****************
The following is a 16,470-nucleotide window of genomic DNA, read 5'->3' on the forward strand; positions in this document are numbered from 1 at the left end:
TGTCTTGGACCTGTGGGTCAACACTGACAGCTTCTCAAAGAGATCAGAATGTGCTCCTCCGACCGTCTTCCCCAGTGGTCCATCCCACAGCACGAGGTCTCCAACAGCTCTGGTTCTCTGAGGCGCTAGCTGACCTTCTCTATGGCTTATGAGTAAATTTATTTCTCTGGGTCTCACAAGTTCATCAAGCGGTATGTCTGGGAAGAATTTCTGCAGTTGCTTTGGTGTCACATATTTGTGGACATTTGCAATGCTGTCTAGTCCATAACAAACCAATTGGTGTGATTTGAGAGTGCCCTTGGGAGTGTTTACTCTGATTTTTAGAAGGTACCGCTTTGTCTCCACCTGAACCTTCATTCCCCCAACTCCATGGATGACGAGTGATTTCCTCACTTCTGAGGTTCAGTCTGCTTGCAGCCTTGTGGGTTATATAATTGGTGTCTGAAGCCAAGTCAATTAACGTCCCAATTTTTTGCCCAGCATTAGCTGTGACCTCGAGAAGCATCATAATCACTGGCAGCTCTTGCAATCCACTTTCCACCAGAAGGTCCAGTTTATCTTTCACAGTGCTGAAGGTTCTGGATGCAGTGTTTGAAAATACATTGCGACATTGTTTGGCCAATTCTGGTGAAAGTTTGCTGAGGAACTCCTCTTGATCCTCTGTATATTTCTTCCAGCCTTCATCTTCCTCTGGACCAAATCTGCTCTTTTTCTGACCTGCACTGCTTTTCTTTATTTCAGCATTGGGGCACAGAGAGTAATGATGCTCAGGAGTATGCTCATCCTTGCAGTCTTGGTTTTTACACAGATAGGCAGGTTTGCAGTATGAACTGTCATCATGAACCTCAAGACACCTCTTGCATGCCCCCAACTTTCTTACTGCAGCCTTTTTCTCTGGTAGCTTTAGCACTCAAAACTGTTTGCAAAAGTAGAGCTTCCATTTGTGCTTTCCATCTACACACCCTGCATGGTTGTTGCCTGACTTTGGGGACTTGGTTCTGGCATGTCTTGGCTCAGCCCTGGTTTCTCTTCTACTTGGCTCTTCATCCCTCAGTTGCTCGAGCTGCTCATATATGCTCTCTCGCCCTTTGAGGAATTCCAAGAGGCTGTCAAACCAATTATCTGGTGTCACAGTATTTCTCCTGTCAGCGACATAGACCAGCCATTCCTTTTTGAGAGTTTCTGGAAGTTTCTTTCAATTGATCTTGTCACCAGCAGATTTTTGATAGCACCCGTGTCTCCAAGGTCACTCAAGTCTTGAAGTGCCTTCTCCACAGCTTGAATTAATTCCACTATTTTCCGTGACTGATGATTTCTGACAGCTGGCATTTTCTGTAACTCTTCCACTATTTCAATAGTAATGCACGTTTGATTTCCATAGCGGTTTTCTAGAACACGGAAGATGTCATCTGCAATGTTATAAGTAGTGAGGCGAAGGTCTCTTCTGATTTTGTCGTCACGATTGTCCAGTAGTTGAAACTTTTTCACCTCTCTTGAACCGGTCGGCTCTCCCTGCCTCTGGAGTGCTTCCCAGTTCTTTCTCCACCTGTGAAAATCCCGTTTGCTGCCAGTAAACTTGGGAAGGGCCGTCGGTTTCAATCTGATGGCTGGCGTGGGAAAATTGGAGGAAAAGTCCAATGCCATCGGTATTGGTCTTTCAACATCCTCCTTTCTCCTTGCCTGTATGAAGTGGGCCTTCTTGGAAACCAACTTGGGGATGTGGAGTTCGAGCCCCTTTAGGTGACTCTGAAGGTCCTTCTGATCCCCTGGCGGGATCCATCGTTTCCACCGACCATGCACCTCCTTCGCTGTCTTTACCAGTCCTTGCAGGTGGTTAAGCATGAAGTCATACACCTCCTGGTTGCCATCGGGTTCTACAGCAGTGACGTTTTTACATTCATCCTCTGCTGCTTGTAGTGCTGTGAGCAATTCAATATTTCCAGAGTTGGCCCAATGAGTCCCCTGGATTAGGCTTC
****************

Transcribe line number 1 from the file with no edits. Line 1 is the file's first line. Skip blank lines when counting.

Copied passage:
The following is a 16,470-nucleotide window of genomic DNA, read 5'->3' on the forward strand; positions in this document are numbered from 1 at the left end: